"A concession is a property title over a subsoil for mining operations," Cajamarca told Al Jazeera, "and it is the state that owns the subsoil, as well as the rivers, the mountains, etc."
In an email correspondence with Al Jazeera, ExplorCobres SA countered the allegation that they have not engaged affected community members in their project, saying it "counts with all of the support of the communities in its zone of influence."
"We cannot go back when the majority of the people in the area are waiting for us with open arms in the face of a group that is opposed to progress," their statement added.
EXSA, has a history of conflict since settling up its mining camp in Nankintz, from where it will exploit the subsoil.
Nankintz used to be communal Shuar territory but ended in the company's hands as private property because of agrarian policies in the 1990s, when the state started selling any land thta had no houses or cultivation to mestizo settlers.
The incursion of the foreign mining company, then Canadian, was met with widespread opposition from Shuar and mestizo farmers. In a show of unity together with Accion Ecologica, they succeeded in expelling EXSA from Nankintz in 2006.
To keep the area mining-free, a group of 32 Shuar settled on the 90 hectares of land until they were forcibly evicted in August this year by military troops for "illegally occupying land" belonging to EXSA.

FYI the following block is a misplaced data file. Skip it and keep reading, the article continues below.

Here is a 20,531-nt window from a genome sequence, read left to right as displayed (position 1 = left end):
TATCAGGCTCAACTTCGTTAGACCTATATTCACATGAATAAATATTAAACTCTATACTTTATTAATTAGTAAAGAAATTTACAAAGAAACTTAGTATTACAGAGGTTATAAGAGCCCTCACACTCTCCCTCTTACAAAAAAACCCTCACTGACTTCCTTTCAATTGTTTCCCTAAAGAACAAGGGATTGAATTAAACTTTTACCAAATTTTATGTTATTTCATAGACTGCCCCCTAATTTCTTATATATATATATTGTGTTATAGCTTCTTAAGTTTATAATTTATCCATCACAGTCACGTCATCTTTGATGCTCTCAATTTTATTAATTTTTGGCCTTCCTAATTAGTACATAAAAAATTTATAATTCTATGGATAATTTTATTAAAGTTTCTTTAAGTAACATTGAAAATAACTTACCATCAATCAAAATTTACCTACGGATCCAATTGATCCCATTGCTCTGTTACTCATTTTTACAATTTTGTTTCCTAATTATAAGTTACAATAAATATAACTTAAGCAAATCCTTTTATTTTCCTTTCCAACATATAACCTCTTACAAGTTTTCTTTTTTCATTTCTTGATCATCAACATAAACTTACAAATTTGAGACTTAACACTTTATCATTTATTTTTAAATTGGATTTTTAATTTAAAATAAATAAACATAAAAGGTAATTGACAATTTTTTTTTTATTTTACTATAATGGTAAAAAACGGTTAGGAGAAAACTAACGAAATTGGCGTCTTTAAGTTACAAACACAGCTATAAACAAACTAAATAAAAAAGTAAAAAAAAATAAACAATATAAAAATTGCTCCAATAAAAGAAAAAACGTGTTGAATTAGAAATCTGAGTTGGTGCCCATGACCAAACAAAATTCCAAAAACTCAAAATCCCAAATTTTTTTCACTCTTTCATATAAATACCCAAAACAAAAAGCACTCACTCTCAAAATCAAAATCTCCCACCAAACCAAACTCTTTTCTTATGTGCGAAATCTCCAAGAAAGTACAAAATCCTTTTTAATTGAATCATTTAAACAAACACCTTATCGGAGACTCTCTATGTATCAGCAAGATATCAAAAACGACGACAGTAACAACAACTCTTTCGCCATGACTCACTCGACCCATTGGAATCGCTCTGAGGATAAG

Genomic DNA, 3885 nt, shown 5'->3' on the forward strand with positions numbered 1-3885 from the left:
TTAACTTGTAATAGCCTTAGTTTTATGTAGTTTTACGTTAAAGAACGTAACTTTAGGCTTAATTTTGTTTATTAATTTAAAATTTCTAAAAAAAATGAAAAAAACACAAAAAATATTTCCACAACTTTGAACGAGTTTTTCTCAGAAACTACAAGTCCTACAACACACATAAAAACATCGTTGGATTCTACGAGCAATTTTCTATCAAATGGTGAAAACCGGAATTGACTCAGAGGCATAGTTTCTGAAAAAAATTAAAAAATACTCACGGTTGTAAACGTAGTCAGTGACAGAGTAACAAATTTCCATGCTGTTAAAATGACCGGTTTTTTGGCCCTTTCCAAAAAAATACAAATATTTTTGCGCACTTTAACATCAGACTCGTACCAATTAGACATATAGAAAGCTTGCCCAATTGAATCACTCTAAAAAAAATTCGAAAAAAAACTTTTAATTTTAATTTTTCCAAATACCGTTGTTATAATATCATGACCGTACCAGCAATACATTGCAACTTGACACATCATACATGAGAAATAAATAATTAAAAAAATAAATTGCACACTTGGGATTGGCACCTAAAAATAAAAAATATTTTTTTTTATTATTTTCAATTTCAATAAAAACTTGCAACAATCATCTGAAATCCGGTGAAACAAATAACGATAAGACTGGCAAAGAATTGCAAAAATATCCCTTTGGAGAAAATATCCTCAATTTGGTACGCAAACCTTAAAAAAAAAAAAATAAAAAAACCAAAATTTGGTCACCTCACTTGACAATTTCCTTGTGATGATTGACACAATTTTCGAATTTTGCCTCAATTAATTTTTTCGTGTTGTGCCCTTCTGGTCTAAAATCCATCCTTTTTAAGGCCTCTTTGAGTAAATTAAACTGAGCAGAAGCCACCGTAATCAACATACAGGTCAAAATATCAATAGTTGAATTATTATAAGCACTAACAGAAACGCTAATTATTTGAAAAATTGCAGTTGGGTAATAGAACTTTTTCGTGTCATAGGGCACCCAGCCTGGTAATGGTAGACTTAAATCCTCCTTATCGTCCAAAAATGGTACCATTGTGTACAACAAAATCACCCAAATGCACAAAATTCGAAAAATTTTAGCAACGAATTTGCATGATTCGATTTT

"They want to get into Warints, Banderas, Kuangos - all Shuar communities - to disband the people and carry out mining there," Ankwash said, "Nankintz was there to defend these communities because it is from there that you can access them."
If fully operational, EXSA's Panantza-San Carlos Project would be the world's second largest copper mine and generate an estimated $1.2bn in annual profits.
Paying with lives
Despite leading the bold and innovative concept of the Rights of Nature in its 2008 Constitution, President Rafael Correa defended the new mining projects, arguing that "the most important thing about nature continues to be the human being and the primary ethical and moral duty is to defeat poverty."
Correa's fully fledged military operation to protect mega-mining on the one hand, and the steadfastness among some Shuar to defend their territory on the other, make peaceful resolution of the conflict an unlikely possibility.
Ankuash says he is determined to continue defending his territory, but admits young Shuar people like him are afraid.
He mentions the death of Jose Isidro Tendetza in December 2014, a Shuar leader who is speculated to have been assassinated for opposing the Mirador Project, Ecuador's first large scale copper mine in neighbouring province Zamora Chinchipe.
To proceed with the opencast pit mining operation there, up to 16 families in the rural parish of Tundayme were forcibly evicted from their homes and land a year later.
Two other Shuar men have died in mining-related circumstances: Bosco Wisum in 2009 and Freddy Taish in 2013 .
"This is the beginning of a fight to exterminate the Shuar people because we are the only nation that have strongly defended our territory," Ankuash said. "If they have to exterminate us, they can do it. Maybe then they can go on with the mining. But until then we will continue to defend the land they have conceded to the mining companies."
Read more at AlJazeera.